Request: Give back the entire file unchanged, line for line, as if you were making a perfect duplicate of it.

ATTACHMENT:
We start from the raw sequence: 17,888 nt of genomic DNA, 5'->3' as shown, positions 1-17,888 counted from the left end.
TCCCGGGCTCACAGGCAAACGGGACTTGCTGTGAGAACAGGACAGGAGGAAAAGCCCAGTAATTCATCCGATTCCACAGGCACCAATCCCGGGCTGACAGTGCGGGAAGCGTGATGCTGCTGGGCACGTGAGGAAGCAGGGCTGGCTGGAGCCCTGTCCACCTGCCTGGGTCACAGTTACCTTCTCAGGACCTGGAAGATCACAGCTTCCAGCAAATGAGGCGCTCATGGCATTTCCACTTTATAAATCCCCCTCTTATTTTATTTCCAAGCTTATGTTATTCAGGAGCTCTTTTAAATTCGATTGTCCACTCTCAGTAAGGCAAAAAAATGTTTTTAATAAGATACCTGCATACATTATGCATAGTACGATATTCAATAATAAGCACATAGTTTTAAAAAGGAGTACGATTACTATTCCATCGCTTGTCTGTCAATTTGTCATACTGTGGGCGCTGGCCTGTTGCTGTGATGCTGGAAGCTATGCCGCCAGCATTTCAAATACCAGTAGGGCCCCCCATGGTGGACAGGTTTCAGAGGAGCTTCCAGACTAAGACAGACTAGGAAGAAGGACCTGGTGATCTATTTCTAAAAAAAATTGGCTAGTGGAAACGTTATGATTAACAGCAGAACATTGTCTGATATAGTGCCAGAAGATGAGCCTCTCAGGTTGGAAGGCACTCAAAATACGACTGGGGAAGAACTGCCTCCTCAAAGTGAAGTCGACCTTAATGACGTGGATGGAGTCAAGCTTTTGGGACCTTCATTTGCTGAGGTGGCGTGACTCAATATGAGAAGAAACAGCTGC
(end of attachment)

We start from the raw sequence: 17,888 nt of genomic DNA, 5'->3' as shown, positions 1-17,888 counted from the left end.
TCCCGGGCTCACAGGCAAACGGGACTTGCTGTGAGAACAGGACAGGAGGAAAAGCCCAGTAATTCATCCGATTCCACAGGCACCAATCCCGGGCTGACAGTGCGGGAAGCGTGATGCTGCTGGGCACGTGAGGAAGCAGGGCTGGCTGGAGCCCTGTCCACCTGCCTGGGTCACAGTTACCTTCTCAGGACCTGGAAGATCACAGCTTCCAGCAAATGAGGCGCTCATGGCATTTCCACTTTATAAATCCCCCTCTTATTTTATTTCCAAGCTTATGTTATTCAGGAGCTCTTTTAAATTCGATTGTCCACTCTCAGTAAGGCAAAAAAATGTTTTTAATAAGATACCTGCATACATTATGCATAGTACGATATTCAATAATAAGCACATAGTTTTAAAAAGGAGTACGATTACTATTCCATCGCTTGTCTGTCAATTTGTCATACTGTGGGCGCTGGCCTGTTGCTGTGATGCTGGAAGCTATGCCGCCAGCATTTCAAATACCAGTAGGGCCCCCCATGGTGGACAGGTTTCAGAGGAGCTTCCAGACTAAGACAGACTAGGAAGAAGGACCTGGTGATCTATTTCTAAAAAAAATTGGCTAGTGGAAACGTTATGATTAACAGCAGAACATTGTCTGATATAGTGCCAGAAGATGAGCCTCTCAGGTTGGAAGGCACTCAAAATACGACTGGGGAAGAACTGCCTCCTCAAAGTGAAGTCGACCTTAATGACGTGGATGGAGTCAAGCTTTTGGGACCTTCATTTGCTGAGGTGGCGTGACTCAATATGAGAAGAAACAGCTGC